Its the same compassion which Moti Mehra carried when he served milk to the younger sons and mother of Guru Gobind Singh Sahib. It’s the same compassion which Bhai Todarmal carried when he sold everything to buy land to perform the last rites of the younger sons of Guru Gobind Singh Ji. It’s the love, devotion and faith in the teachings of Guru Granth Sahib which keeps them moving. Even when the sanctity of Darbar Sahib was devastated in 1984, the place didn’t stop serving langar. It continues to serve food irrespective of caste, class or religion.

With the slogan of Guru Gobind Singh Ji – Manas Kii Jaat Sabe Eke Pehchan BoRecognise the whole human race as one, today, Khalsa Aid Orgnisation is a glimmer of hope for millions of people around the world.

For past several years Guru Nanak Langar Mission, a humanitarian organisation have been serving langar to patients and visitors at Govt Medical College, Jammu. Sikh Youth Sewa Trust, an NPO in J&K did a remarkable job by serving packed meals and sanitising pubic offices in the times of pandemic.

When last year a bushfire destroyed homes and animal lives, the Sikh Volunteers, an NGO travelled from Melbourne to Bairnsdale and provided food and medicines to the bushfire victims. A recent article in New York Times highlighted American experience with the langar. The Sikh community kitchens served Covid19 patients and even the protestor of the Black lives matter campaign. Sikh centre of New York prepared 30000 free meals packets for Americans in self isolation.

The pandemic gathered world attention to environmental problems. Every world leader started talking about an imbalance in the current ecological system. But in Guru Nanak’s Philosophy of equality and progressiveness, environment protection, cleanliness, community servicing, and hygiene were given prime importance. One type of “Prashad” is served in every Gurdwara Sahib. You will find volunteers doing sewa and community servicing. Every Gurdwara premises will have a natural water resource and trees. The respect and importance of environment is fundamental to Sikhism. As Guru Nanak Dev Ji illustrates in Japji Sahib-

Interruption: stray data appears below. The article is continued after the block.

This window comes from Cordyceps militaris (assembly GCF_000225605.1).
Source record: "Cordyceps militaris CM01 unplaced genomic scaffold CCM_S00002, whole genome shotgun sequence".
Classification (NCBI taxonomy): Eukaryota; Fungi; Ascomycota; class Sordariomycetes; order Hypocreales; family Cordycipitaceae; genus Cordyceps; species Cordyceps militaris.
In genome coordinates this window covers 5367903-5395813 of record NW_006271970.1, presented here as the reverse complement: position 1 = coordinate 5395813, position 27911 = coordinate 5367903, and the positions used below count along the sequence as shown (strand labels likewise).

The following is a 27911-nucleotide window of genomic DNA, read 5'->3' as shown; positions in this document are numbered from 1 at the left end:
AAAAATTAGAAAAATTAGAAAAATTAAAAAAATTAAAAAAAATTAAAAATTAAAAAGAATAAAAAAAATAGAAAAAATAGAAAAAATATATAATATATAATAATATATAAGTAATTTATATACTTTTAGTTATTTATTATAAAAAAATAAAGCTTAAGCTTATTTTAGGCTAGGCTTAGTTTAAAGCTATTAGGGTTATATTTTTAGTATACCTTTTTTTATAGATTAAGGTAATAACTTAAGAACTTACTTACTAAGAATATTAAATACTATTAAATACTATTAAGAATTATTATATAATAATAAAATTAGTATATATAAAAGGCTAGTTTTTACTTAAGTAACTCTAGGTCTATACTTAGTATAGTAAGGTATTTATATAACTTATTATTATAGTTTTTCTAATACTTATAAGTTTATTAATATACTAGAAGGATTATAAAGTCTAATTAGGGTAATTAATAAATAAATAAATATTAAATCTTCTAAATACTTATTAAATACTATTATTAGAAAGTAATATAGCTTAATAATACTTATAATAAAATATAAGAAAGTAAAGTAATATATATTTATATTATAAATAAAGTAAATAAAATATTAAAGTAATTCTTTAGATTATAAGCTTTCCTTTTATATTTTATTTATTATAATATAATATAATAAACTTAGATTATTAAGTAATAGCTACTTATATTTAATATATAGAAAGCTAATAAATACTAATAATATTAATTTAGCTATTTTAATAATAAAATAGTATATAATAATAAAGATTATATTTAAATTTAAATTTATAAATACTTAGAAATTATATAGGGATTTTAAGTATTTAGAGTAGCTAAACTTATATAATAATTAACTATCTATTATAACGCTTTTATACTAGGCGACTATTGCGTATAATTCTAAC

Pawan Guru, Paani Pita, Maata Dharth Mahath”

“Air is our teacher, water is our father and the great sacred earth is our mother”

Guru Nanak Dev Ji proclaimed ecological awareness with a poet’s fascination and propounded a very important message i.e. the undying bond between humans and the nature. If there is something common between humans of different class, caste and religion then that is our Mother Nature.

Guru Nanak Sahib Ji was born at a time when there were religious divisions. The quality of life of an average individual was very poor. There was religious oppression and persecutions. At that time he came up with a message of Love and Oneness. In his first sermon itself, Guru Nanak Sahib said- “Na Hindu, Na Musaelman”, i.e. in God’s eye there is neither Hindu nor Muslim. God isn’t interested in our religious labels but in how we live and what are our actions.

Khalik Khalak Khalak Main Khalik” (The creation is in the creator and the creator is in the creation).

The concept of community kitchen or the Sewa of Langar started by Guru Nanak Dev Ji is a regular practice in Sikh Gurdwaras. As per a recent survey, daily 12 million people eat Langar in Sikh Gurdwars, worldwide. When research institutions through out the world are closing in towards developing a vaccine for COVID19, I hope when they succeed, the vaccine will be distributed just like a langar, without any discrimination.

Kanwal Singh is Sikh Youth Activist and Columnist.